Author(s): Pesce S, Bouchez A, Montuelle B
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Abstract Over the past 15 years, significant research efforts have been channeled into assessing the effects of organic herbicides on freshwater phototrophic microbial communities. The results of this research are reviewed herein. The main conclusions we have reached after performing this review can be summarized into five points: · Most relevant assessments have dealt with the effects of triazine and phenylurea herbicides. Herbicides from these chemical classes are often considered to be model compounds when photosystem-II inhibitors are studied. · Until the early 2000s, the vast majority of investigations conducted to evaluate herbicide effects on phototropic microbes were performed in microcosms or mesocosms. In such studies, herbicides were usually applied alone, and often at concentrations much higher than those detected in the environment. More recently, the trend has been toward more realistic and relevant studies, in which lower herbicide concentrations were considered, and compound mixtures or successive treatments were tested. Increasingly, in situ studies are being designed to directly evaluate microbial community responses, following chemical exposures in contaminated aquatic environments. · Several biological end points are used to evaluate how organisms in the phototrophic microbial community respond to herbicide exposure. These end points allow the detection of quantitative changes, such as chl a concentrations, total cell counts or periphytic biomass, qualitative changes such as community structure to algal diversity, or functional changes such as photosynthesis and respiration, among others. They may give different and complementary information concerning the responses of microbial communities. · PICT approaches, which have generally combined functional and structural measurements, may prove to be valuable for assessing both an immediate impact, and for factoring in the contamination history of an ecosystem at the community level. · Finally, any relevant assessment of pesticide effects should incorporate a detailed environmental characterization that would include abiotic parameters (light, flow speed, nutrient content), or biotic parameters (diversity and structure of biofilms), because these control the bioavailability of pesticides, and thereby the exposure of microbial communities. To improve the value of ecotoxicological risk assessments, future research is needed in two key areas: first, more information on the effects of pollutants at the community level must be obtained (new tools and new end points), and second, more effort must be directed to reinforce the ecological relevance of toxicological investigations.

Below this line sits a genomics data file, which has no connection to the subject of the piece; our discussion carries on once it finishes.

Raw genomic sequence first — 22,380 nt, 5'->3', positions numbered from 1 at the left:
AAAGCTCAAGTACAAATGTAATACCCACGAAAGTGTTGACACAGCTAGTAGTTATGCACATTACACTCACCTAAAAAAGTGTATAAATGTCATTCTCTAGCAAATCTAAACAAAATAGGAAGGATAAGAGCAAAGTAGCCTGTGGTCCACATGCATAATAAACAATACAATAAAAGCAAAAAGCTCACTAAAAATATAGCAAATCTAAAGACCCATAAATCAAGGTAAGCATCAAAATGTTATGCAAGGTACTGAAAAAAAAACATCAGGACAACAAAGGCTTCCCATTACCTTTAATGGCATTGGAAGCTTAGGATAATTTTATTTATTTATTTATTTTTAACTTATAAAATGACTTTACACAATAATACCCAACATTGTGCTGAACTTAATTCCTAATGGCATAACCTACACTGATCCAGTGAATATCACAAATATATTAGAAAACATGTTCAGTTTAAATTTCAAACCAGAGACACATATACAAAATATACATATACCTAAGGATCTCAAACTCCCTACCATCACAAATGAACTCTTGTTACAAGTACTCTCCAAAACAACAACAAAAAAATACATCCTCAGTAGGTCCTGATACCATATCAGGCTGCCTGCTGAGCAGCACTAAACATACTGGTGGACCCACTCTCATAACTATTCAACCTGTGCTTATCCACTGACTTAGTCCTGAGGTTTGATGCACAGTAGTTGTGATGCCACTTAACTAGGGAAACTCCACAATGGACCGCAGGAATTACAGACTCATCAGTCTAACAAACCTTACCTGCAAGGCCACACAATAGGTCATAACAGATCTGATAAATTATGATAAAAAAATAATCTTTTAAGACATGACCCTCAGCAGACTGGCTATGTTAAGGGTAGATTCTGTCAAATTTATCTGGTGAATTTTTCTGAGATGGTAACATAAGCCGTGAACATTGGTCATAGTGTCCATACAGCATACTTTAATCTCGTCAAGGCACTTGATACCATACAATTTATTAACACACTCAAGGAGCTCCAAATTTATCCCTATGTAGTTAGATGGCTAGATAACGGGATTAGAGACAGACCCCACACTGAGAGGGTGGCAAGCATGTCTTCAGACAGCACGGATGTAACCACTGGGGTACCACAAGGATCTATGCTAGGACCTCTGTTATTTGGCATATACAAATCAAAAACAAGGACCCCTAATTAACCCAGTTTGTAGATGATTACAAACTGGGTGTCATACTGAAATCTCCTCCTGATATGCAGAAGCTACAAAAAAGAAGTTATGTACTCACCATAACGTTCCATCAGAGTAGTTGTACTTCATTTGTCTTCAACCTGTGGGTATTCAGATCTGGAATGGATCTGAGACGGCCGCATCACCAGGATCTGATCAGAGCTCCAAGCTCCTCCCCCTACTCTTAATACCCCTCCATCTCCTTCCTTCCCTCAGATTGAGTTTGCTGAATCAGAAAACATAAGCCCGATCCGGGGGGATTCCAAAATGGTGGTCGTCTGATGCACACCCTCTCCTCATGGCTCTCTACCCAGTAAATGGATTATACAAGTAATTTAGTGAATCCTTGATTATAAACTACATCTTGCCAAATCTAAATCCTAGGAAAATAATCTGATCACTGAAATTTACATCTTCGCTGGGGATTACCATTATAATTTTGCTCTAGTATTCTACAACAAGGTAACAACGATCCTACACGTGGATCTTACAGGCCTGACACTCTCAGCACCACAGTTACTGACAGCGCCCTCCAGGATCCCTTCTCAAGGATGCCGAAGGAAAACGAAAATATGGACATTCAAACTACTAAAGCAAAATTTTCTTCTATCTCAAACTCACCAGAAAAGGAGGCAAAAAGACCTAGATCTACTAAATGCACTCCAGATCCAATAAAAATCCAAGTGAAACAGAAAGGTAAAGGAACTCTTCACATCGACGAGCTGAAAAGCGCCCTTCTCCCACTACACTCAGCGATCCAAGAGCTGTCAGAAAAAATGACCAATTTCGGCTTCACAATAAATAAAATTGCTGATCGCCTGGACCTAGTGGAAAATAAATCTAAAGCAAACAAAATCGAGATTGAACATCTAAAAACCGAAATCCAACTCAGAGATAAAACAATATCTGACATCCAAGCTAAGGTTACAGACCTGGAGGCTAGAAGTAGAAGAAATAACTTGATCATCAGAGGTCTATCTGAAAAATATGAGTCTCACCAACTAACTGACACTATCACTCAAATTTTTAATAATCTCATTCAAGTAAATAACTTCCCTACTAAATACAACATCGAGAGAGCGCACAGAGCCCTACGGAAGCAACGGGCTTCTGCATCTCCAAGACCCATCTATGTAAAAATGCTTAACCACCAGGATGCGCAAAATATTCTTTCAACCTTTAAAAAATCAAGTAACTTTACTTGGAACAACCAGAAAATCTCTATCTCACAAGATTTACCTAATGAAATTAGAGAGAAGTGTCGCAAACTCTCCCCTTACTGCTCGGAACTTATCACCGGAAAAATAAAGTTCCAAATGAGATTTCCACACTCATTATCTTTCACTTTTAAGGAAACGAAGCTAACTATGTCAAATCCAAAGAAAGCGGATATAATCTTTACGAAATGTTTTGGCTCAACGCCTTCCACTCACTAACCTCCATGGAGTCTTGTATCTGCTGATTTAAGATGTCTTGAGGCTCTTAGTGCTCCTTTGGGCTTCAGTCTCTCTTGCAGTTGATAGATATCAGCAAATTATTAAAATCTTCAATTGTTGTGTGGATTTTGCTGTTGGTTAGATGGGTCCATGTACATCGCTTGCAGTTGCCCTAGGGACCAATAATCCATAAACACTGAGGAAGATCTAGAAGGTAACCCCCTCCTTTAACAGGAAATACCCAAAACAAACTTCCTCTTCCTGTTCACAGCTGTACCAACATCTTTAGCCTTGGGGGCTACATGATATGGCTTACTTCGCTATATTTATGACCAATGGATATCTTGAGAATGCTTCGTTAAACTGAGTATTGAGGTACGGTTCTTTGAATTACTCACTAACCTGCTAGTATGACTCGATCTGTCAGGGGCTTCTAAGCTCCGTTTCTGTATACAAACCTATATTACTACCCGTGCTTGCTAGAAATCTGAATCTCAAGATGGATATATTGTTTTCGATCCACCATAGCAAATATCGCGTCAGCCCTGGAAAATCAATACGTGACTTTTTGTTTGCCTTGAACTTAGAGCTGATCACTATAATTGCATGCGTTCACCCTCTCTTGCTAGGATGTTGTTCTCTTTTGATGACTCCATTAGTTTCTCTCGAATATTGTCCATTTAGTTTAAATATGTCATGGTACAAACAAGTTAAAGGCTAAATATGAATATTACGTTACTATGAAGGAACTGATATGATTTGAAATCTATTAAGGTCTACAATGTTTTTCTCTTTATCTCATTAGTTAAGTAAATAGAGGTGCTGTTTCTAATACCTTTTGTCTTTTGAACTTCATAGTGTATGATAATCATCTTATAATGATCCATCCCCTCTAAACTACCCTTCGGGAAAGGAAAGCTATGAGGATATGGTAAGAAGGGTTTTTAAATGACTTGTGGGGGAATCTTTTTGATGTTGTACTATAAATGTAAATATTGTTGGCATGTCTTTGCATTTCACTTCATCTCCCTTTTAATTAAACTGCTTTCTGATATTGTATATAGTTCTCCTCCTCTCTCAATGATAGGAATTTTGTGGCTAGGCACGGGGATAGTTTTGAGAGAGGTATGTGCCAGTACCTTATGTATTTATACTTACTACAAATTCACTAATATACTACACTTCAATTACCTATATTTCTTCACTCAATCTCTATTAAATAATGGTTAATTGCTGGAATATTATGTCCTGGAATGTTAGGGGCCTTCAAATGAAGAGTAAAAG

This article was published in Rev Environ Contam Toxicol
and referenced in Journal of Petroleum & Environmental Biotechnology